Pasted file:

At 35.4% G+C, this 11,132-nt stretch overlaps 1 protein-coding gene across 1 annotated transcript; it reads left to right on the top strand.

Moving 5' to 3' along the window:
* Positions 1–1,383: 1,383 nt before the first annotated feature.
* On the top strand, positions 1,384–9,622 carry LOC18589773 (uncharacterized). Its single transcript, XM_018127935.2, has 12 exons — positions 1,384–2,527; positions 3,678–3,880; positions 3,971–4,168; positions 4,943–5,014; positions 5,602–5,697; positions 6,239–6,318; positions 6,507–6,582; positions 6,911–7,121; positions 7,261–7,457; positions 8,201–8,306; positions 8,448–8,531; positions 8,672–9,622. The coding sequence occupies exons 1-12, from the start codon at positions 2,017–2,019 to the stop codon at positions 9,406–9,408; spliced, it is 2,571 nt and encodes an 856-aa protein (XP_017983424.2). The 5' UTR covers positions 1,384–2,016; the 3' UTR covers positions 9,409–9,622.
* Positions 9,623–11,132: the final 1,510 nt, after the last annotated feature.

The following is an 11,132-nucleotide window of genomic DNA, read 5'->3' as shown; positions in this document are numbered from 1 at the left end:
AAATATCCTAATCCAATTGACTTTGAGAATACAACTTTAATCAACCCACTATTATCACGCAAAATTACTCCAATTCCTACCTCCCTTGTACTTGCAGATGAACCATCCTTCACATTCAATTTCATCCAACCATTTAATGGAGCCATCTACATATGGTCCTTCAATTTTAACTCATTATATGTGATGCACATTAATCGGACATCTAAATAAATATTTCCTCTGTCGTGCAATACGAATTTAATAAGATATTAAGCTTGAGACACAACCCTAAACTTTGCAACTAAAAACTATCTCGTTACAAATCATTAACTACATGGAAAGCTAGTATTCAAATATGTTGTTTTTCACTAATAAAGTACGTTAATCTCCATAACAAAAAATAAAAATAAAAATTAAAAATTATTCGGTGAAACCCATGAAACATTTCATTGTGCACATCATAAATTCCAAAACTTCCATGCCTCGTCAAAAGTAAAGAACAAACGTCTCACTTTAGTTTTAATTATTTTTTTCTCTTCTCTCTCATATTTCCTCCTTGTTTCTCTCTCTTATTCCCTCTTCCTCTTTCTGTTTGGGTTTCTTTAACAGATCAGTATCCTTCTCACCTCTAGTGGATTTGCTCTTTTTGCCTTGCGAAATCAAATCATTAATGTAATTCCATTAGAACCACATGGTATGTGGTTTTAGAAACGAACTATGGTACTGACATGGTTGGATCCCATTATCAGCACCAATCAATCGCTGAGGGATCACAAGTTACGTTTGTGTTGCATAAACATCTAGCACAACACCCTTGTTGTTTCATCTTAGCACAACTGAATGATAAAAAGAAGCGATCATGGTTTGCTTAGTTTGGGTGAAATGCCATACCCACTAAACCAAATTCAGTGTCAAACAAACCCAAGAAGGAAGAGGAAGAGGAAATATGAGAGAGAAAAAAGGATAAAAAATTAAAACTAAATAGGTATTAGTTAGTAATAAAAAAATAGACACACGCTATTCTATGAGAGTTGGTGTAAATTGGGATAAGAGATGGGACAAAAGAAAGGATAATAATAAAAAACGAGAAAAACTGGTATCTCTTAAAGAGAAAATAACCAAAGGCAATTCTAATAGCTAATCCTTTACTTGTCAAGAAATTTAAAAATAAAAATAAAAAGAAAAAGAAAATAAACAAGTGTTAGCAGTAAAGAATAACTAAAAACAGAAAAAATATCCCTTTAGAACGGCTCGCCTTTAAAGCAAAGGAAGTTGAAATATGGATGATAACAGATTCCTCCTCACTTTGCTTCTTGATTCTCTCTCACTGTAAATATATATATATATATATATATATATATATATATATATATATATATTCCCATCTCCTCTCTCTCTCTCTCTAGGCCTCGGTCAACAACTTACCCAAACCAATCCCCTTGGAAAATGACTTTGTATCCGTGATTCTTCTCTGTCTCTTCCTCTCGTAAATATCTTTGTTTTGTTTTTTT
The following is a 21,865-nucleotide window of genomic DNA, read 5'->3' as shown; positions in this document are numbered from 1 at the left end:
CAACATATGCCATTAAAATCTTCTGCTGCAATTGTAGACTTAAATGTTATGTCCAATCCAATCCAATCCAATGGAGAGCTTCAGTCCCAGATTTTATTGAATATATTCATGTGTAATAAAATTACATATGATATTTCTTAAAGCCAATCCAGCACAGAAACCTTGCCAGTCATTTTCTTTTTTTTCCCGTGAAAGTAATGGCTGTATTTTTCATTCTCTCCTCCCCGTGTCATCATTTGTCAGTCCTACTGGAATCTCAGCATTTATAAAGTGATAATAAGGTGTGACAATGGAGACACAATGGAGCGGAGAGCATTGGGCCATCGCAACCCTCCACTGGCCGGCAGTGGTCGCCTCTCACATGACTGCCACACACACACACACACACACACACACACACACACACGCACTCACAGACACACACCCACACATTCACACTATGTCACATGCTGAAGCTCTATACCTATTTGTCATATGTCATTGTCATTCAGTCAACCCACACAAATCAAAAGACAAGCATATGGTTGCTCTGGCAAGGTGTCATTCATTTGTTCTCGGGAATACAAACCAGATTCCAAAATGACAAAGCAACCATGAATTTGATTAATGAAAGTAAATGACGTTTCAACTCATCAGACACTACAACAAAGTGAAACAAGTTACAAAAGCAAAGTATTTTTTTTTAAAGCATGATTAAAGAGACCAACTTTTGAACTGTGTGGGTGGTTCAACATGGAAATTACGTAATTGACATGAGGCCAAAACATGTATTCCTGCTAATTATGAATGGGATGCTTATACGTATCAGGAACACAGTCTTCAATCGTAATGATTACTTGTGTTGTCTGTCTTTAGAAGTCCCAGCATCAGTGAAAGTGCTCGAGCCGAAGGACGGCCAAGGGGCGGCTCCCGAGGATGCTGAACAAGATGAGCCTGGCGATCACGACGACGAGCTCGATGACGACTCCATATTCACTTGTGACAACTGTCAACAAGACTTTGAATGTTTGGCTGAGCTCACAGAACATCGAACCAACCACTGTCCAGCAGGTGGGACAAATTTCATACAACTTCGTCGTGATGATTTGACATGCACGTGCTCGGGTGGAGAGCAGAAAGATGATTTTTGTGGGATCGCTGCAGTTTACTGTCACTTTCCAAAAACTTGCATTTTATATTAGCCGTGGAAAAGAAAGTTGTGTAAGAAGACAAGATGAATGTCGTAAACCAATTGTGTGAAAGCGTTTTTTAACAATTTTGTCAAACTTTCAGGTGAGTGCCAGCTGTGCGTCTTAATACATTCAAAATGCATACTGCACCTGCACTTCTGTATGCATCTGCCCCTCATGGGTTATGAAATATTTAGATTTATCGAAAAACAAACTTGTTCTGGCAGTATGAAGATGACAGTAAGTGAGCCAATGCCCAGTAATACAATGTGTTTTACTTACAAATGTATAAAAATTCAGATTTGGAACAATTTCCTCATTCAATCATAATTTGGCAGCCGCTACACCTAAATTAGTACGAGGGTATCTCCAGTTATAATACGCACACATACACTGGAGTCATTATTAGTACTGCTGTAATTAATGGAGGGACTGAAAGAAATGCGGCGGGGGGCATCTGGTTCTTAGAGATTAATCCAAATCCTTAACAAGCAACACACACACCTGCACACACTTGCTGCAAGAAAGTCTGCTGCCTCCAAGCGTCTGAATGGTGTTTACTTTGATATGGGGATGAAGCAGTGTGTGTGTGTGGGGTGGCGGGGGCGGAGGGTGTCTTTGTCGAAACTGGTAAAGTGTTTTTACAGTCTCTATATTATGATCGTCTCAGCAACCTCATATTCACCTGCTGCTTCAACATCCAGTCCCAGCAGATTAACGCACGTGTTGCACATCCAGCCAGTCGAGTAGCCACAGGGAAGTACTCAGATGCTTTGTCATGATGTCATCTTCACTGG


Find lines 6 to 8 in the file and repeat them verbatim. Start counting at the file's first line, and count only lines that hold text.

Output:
The following is an 11,132-nucleotide window of genomic DNA, read 5'->3' as shown; positions in this document are numbered from 1 at the left end:
AAATATCCTAATCCAATTGACTTTGAGAATACAACTTTAATCAACCCACTATTATCACGCAAAATTACTCCAATTCCTACCTCCCTTGTACTTGCAGATGAACCATCCTTCACATTCAATTTCATCCAACCATTTAATGGAGCCATCTACATATGGTCCTTCAATTTTAACTCATTATATGTGATGCACATTAATCGGACATCTAAATAAATATTTCCTCTGTCGTGCAATACGAATTTAATAAGATATTAAGCTTGAGACACAACCCTAAACTTTGCAACTAAAAACTATCTCGTTACAAATCATTAACTACATGGAAAGCTAGTATTCAAATATGTTGTTTTTCACTAATAAAGTACGTTAATCTCCATAACAAAAAATAAAAATAAAAATTAAAAATTATTCGGTGAAACCCATGAAACATTTCATTGTGCACATCATAAATTCCAAAACTTCCATGCCTCGTCAAAAGTAAAGAACAAACGTCTCACTTTAGTTTTAATTATTTTTTTCTCTTCTCTCTCATATTTCCTCCTTGTTTCTCTCTCTTATTCCCTCTTCCTCTTTCTGTTTGGGTTTCTTTAACAGATCAGTATCCTTCTCACCTCTAGTGGATTTGCTCTTTTTGCCTTGCGAAATCAAATCATTAATGTAATTCCATTAGAACCACATGGTATGTGGTTTTAGAAACGAACTATGGTACTGACATGGTTGGATCCCATTATCAGCACCAATCAATCGCTGAGGGATCACAAGTTACGTTTGTGTTGCATAAACATCTAGCACAACACCCTTGTTGTTTCATCTTAGCACAACTGAATGATAAAAAGAAGCGATCATGGTTTGCTTAGTTTGGGTGAAATGCCATACCCACTAAACCAAATTCAGTGTCAAACAAACCCAAGAAGGAAGAGGAAGAGGAAATATGAGAGAGAAAAAAGGATAAAAAATTAAAACTAAATAGGTATTAGTTAGTAATAAAAAAATAGACACACGCTATTCTATGAGAGTTGGTGTAAATTGGGATAAGAGATGGGACAAAAGAAAGGATAATAATAAAAAACGAGAAAAACTGGTATCTCTTAAAGAGAAAATAACCAAAGGCAATTCTAATAGCTAATCCTTTACTTGTCAAGAAATTTAAAAATAAAAATAAAAAGAAAAAGAAAATAAACAAGTGTTAGCAGTAAAGAATAACTAAAAACAGAAAAAATATCCCTTTAGAACGGCTCGCCTTTAAAGCAAAGGAAGTTGAAATATGGATGATAACAGATTCCTCCTCACTTTGCTTCTTGATTCTCTCTCACTGTAAATATATATATATATATATATATATATATATATATATATATATATATTCCCATCTCCTCTCTCTCTCTCTCTAGGCCTCGGTCAACAACTTACCCAAACCAATCCCCTTGGAAAATGACTTTGTATCCGTGATTCTTCTCTGTCTCTTCCTCTCGTAAATATCTTTGTTTTGTTTTTTT
The following is a 21,865-nucleotide window of genomic DNA, read 5'->3' as shown; positions in this document are numbered from 1 at the left end: